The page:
Service Integration Impacts Wellbeing Out West

4 December 2018

Life in far west Queensland provides a very different context around engaging with human services than in urban regions—scarcity of services and challenges inherent in living in more isolated areas can compound usual barriers to service access and integration, particularly for those experiencing problems with mental health or substance use. With funding from the Queensland Mental Health Commission, ISSR has investigated how to improve the ability of people with a lived experience of mental health difficulties in far western Queensland to take up referrals to the services they need.   

ISSR researchers engaged directly with service users’ lived experience, travelling to ten regional towns to speak with people experiencing mental health difficulties, mental illness or problematic substance use about their experiences of engaging with – and trying to engage with – human services in the west. Respondents provided diverse insights into their experience of service integration: hailing from larger regional centres as well as smaller, isolated towns, their ages ranged from 19 to 72 years, and significant proportions identified as Aboriginal or LGBTIQ.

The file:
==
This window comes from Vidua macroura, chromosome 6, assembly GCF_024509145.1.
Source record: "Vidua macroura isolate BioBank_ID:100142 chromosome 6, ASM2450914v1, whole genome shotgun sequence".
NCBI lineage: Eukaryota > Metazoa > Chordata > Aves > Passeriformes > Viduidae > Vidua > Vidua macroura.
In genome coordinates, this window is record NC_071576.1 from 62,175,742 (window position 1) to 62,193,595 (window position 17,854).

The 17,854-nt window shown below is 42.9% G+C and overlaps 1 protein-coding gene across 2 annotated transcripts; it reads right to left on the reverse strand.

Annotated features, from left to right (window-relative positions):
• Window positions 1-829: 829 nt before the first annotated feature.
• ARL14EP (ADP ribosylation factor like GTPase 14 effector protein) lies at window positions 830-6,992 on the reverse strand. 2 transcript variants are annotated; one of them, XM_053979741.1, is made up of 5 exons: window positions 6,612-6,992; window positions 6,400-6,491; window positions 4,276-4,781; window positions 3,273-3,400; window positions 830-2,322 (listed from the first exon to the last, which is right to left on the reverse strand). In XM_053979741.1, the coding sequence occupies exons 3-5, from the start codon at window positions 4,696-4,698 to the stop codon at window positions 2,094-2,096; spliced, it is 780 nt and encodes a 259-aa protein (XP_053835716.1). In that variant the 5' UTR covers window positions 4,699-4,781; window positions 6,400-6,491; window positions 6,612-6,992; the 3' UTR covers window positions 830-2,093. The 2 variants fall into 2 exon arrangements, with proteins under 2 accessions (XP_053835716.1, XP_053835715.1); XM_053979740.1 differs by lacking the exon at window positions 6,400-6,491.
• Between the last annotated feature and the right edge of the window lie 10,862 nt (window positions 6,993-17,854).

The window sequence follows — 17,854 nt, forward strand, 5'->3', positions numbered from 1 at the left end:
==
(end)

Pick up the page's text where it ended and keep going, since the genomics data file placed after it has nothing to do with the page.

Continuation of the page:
Drawing together findings from the qualitative interviews with a systematic review of the literature and analysis of the policy landscape, the ISSR team identified a range of factors that contribute to consumers’ ability to take up referrals and participate in integrated care. While barriers and facilitators such as physical infrastructure, information sharing and cultural appropriateness are common across the service provision landscape, this project provided unique insight to the shape that these take in western Queensland. 

Based on the findings, ISSR provided three core recommendations for human service provision in far western Queensland:

  1. Fully consider consumers’ characteristics and circumstances in choosing a referral that is appropriate and practicably accessible.
  2. Engage the consumer as an active participant in his or her care and referral.
  3. Overtly connect the consumer with the service or practitioner, with follow up to ensure the referral is acted upon and the consumer is appropriately supported.

This information will help the QMHC to provide direction to improving the human service use experience for people with complex needs throughout Queensland. 

Click here to access the full report: One person, many stories: Consumer experiences of service integration and referrals in far western Queensland